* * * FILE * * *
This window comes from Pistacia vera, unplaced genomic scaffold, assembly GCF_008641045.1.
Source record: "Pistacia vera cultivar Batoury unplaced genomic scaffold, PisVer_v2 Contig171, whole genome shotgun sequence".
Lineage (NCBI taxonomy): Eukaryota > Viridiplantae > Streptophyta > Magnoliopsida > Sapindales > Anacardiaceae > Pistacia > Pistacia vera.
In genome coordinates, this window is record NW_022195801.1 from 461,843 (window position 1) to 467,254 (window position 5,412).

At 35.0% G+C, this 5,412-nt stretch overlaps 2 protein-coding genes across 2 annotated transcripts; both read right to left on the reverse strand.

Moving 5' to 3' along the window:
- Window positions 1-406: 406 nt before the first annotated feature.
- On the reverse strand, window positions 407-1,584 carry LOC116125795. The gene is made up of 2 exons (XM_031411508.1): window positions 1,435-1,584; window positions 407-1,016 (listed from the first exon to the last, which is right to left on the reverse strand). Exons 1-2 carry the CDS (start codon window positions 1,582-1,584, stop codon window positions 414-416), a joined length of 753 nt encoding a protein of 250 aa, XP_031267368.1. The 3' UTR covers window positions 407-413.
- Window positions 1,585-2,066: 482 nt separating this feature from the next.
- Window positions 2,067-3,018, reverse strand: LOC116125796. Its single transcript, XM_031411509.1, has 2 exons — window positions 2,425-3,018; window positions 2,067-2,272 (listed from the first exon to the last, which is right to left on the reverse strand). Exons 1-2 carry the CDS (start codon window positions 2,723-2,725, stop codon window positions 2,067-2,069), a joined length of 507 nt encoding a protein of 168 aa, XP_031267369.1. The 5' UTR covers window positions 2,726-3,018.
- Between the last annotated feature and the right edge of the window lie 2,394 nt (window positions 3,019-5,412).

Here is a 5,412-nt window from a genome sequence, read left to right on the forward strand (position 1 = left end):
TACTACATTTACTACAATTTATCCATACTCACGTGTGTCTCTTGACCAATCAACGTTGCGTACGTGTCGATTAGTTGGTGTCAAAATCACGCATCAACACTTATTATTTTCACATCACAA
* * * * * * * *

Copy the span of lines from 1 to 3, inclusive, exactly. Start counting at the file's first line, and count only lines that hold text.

This window comes from Pistacia vera, unplaced genomic scaffold, assembly GCF_008641045.1.
Source record: "Pistacia vera cultivar Batoury unplaced genomic scaffold, PisVer_v2 Contig171, whole genome shotgun sequence".
Lineage (NCBI taxonomy): Eukaryota > Viridiplantae > Streptophyta > Magnoliopsida > Sapindales > Anacardiaceae > Pistacia > Pistacia vera.